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Physical activity increases the amount of energy (calories) you burn.
Most weight-loss programs incorporate an exercise program—such as
jogging or biking. And you can also use more energy by changing some of your routine
activities, such as washing your car yourself instead of going to a car wash.
Choosing social activities that increase activity, such as joining a
gardening club or dancing, also increases the calories you burn.
Strength training, which builds muscle, is also an important part of weight-loss programs. Having more muscle will help you burn more calories throughout the day. Lifting weights in a supervised program is one way to do this. Other ways to improve your strength may involve slight changes to some daily activities. Check with your doctor about strength training that is right for you.
Always have a
medical evaluation before starting any new physical activity. If you have chest
pain or dizziness during any physical activity, stop and call your
If you have not exercised much in the past, your doctor
might first recommend a small amount of daily aerobic activity. For weight loss, though, experts advise doing
moderate activity for at least 5 hours a week.1 Try for 60 to 90 minutes a day, at least 5 days a week. It's fine to be active in blocks of 10 minutes
or more throughout your day and week. And you can choose to do one or both
types of activity: exercise programs and/or aerobic activities.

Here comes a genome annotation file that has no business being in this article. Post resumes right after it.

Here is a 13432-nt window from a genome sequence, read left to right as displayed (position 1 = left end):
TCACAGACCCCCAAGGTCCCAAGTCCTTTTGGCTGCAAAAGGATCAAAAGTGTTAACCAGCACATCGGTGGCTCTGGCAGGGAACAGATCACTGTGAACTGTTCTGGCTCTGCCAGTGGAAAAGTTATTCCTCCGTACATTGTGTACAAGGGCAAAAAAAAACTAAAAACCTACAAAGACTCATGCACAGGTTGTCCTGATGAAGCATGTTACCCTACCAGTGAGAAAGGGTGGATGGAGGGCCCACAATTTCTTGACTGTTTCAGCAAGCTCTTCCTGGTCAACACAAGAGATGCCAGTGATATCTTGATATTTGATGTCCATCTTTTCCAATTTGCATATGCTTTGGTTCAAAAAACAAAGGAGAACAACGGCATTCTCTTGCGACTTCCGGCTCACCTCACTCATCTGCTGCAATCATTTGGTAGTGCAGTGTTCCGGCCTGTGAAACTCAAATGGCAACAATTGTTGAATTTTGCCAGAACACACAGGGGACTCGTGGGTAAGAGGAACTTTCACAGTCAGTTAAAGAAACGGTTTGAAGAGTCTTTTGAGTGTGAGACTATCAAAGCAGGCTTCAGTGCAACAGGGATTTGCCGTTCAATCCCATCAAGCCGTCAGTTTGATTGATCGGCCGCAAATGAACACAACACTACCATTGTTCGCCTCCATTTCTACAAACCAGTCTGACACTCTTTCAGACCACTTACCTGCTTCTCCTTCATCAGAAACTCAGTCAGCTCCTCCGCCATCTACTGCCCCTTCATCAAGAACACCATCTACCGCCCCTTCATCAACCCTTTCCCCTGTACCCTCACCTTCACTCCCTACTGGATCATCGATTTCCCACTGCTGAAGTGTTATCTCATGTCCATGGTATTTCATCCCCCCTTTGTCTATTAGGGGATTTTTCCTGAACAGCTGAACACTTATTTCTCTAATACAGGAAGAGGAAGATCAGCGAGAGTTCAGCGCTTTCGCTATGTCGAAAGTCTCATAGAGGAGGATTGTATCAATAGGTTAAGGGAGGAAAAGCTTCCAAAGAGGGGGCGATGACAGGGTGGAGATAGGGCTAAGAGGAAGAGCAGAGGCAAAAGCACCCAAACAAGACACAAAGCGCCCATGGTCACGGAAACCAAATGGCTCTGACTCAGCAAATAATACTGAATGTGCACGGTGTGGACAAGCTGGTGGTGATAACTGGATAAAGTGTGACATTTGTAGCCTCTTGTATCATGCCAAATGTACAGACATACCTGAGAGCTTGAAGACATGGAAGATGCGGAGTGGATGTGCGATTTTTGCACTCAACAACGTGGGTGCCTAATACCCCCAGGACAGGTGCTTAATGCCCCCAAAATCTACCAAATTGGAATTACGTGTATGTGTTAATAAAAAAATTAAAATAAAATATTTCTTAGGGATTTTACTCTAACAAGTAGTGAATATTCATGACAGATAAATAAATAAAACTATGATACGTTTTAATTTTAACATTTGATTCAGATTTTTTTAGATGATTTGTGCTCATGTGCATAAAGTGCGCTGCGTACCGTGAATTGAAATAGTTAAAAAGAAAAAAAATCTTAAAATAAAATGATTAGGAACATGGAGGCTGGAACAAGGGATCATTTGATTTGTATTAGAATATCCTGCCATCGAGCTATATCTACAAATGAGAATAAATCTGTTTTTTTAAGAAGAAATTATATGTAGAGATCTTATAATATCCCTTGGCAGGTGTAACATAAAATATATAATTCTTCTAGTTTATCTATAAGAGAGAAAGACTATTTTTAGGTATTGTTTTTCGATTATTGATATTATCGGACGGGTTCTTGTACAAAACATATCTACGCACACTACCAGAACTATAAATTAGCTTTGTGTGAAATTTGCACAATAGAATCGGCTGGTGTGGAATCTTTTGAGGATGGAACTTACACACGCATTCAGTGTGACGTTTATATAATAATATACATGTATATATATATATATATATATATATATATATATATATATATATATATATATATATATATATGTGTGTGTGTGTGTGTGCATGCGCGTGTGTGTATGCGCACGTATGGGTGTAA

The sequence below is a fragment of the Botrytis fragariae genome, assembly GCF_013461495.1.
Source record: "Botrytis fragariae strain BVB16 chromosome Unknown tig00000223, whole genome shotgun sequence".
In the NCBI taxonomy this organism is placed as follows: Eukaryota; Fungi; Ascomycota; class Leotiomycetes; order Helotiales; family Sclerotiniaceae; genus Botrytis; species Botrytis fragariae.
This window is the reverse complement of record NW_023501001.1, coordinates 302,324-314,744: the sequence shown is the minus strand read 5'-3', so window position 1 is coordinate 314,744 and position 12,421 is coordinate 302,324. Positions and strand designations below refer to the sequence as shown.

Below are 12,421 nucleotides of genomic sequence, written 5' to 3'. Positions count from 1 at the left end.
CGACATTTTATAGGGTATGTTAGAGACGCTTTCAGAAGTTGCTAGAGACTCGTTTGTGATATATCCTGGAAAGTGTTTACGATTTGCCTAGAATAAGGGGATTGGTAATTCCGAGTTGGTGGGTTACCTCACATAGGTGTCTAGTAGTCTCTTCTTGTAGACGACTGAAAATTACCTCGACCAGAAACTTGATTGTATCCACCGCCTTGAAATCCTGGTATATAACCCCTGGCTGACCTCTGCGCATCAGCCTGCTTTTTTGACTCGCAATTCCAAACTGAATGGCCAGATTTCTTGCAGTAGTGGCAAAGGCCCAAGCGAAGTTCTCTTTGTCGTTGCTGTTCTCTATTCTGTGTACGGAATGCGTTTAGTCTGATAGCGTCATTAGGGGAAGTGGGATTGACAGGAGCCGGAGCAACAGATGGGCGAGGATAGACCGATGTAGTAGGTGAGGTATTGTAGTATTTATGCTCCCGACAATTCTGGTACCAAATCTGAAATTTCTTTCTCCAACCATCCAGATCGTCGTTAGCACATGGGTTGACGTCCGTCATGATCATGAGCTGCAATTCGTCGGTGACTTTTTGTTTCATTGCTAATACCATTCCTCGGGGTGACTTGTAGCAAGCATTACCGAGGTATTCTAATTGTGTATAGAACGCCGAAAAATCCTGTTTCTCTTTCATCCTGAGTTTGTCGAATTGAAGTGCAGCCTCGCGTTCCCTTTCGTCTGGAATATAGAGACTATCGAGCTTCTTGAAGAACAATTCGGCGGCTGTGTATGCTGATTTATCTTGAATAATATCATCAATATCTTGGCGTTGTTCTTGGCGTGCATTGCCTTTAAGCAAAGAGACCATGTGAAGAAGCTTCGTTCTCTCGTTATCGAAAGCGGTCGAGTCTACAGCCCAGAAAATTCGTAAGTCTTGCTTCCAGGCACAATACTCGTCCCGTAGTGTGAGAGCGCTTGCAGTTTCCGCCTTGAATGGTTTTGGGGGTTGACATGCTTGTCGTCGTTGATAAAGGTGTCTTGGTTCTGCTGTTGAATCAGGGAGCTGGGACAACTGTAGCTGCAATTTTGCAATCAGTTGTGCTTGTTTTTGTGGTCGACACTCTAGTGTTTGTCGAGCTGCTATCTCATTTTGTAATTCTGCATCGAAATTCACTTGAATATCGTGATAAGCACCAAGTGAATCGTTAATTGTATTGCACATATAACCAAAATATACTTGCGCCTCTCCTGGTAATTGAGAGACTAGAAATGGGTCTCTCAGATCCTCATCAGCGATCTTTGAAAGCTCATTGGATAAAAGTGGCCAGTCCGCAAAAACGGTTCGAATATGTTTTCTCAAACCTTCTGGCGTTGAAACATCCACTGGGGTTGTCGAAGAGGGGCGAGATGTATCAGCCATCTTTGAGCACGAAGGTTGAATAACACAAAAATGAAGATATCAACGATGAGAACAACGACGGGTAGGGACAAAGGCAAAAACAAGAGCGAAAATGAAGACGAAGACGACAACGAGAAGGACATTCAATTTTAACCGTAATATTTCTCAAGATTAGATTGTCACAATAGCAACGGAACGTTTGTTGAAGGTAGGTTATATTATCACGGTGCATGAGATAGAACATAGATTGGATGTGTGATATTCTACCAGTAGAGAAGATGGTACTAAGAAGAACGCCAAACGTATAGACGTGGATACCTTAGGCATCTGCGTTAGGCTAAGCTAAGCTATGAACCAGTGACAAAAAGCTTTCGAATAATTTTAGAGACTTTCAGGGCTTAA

Aerobic exercise is used in weight-loss programs. It burns calories and
increases the amount of oxygen that is delivered to your muscles. Any activity
that raises your heart rate and keeps it up for an extended period of time will
improve your aerobic conditioning. You can exercise at one time or throughout
the day, whichever is most convenient. For example, you could walk for 10
minutes at one time and garden for 20 minutes later on, which would give you 30
minutes of activity for the day.
Examples of aerobic exercise
activities can help you burn calories:
also "sneak" in activity throughout your day.
When you choose an exercise program or physical activity, pick
something you like. Don't pick what looks easiest, what your friends do, or
what the fad is. If you enjoy your activity, it will be easier to do and you
will be more likely to stay with it. Also think about whether you would rather
have convenience or companionship while being physically active. Some people
want something they can do anytime with little hassle. Examples include a
treadmill in the home, going for a walk in the neighborhood, or gardening.
Others might prefer companionship, which means scheduling times with others.
Very often when you share your activity with someone, you keep each other on
People who are overweight or
obese often have other health problems and may be
afraid or find it difficult to exercise. These people can still exercise
For more information on physical activity and fitness, see
the topic Fitness.
U.S. Department of Health and Human Services (2008).
2008 Physical Activity Guidelines for Americans (ODPHP
Publication No. U0036). Washington, DC: U.S. Government Printing Office.
March 19, 2013
E. Gregory Thompson, MD - Internal Medicine & Rhonda O'Brien, MS, RD, CDE - Certified Diabetes Educator
How this information was developed to help you make better health decisions.
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